Philby and the Cambridge Five are well-known but, unlike Giffey, they were traitors. Giffey by contrast was fiercely loyal to the Crown. Oh how I wish that his widow, who was 25 years younger than him, hadn't destroyed his diaries, some of them kept in foreign languages (French and Russian).

Keeping memories alive

I had an excellent day yesterday when I was shown a short film of the two men whose biographies I have written and published. Both men with their wives had arrived at a third man's house - he was instrumental in the film having been shot at all. The year was 1941, Britain was at war, and here were these three couples having a good, carefree time in a big garden not a great distance from London. They knew each other, were good friends in fact, it was summer, it was warm, they were happy and enjoying each other's company. One of them fondly patted the family dog and the dog was pleased. There is no sound to the film but I could see how easy the smiles were. They must have said pleasant things to each other; they must have amused each other.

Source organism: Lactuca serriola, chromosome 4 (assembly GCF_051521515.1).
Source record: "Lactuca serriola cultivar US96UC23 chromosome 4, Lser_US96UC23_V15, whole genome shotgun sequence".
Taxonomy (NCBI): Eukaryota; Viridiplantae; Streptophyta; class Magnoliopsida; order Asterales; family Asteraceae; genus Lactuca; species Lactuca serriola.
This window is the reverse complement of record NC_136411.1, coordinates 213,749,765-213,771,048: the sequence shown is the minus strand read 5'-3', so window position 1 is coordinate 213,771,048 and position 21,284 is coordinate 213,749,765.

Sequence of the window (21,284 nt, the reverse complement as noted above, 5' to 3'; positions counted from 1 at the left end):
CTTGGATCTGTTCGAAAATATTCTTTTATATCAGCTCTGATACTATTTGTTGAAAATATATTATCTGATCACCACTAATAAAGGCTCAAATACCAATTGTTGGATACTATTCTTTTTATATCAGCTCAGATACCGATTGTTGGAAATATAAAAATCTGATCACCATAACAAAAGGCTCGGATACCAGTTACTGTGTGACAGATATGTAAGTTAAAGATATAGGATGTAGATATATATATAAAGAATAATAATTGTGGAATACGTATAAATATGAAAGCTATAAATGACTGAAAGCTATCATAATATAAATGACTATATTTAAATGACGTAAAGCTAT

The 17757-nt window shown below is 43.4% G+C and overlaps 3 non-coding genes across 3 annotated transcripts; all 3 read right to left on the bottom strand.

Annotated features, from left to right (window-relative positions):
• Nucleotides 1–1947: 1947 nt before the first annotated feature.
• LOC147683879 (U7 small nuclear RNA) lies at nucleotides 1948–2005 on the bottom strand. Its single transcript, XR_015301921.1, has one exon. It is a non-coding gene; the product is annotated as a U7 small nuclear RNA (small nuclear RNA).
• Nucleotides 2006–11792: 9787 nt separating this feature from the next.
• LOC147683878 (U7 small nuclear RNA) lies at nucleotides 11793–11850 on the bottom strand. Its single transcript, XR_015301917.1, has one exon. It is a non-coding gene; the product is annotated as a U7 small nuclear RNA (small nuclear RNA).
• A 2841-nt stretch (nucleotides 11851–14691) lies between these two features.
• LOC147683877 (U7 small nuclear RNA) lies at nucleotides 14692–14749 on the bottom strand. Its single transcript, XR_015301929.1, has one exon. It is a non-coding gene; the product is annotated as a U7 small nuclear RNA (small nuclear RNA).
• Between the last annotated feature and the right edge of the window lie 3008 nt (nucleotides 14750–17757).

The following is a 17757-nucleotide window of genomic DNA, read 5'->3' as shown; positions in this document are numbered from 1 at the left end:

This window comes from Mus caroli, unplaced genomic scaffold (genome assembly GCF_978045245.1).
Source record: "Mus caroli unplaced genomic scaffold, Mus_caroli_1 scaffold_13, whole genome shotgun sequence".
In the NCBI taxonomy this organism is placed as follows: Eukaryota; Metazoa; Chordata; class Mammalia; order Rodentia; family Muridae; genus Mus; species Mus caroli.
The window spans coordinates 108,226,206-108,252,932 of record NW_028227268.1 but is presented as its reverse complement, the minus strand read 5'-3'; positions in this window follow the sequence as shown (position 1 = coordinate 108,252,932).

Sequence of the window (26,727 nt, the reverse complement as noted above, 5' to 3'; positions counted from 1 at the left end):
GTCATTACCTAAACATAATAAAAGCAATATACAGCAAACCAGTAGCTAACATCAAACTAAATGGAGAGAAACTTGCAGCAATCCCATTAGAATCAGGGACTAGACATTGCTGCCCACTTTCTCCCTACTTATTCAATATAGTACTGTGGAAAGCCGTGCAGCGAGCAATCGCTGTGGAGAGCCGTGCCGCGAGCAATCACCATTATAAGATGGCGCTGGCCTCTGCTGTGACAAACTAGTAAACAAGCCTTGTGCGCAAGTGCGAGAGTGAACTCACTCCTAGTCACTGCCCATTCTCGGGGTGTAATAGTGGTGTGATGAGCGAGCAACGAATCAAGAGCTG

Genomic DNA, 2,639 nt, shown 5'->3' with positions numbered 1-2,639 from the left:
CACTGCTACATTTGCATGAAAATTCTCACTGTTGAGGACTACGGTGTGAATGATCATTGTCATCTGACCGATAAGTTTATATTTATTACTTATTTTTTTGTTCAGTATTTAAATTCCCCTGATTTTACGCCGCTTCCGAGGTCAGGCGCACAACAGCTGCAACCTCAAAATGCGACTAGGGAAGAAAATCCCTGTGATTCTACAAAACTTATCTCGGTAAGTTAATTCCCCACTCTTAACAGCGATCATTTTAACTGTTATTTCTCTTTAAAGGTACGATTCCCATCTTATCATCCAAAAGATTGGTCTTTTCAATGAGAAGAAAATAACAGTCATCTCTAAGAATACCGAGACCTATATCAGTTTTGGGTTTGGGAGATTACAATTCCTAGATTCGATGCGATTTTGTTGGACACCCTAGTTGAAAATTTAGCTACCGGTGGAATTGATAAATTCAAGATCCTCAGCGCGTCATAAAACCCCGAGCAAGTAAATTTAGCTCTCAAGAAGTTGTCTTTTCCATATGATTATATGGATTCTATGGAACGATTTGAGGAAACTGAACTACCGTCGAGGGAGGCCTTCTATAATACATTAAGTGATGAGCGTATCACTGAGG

In this day and age of sophisticated technology it is perhaps hard to comprehend how important it is to see such film. Those times are long gone, the couples filmed are long dead, our generation has all kinds of gadgets to record whatever we want. We have learnt to take it for granted that we have the right equipment. Nothing is difficult and some people may have tons of film recorded. And yet, from what I understand, we have not yet invented a foolproof system that allows the film to keep forever. And it's not only film that should be preserved. People have photographs, old letters, even old bills. Are they worth preserving? And what is worth preserving?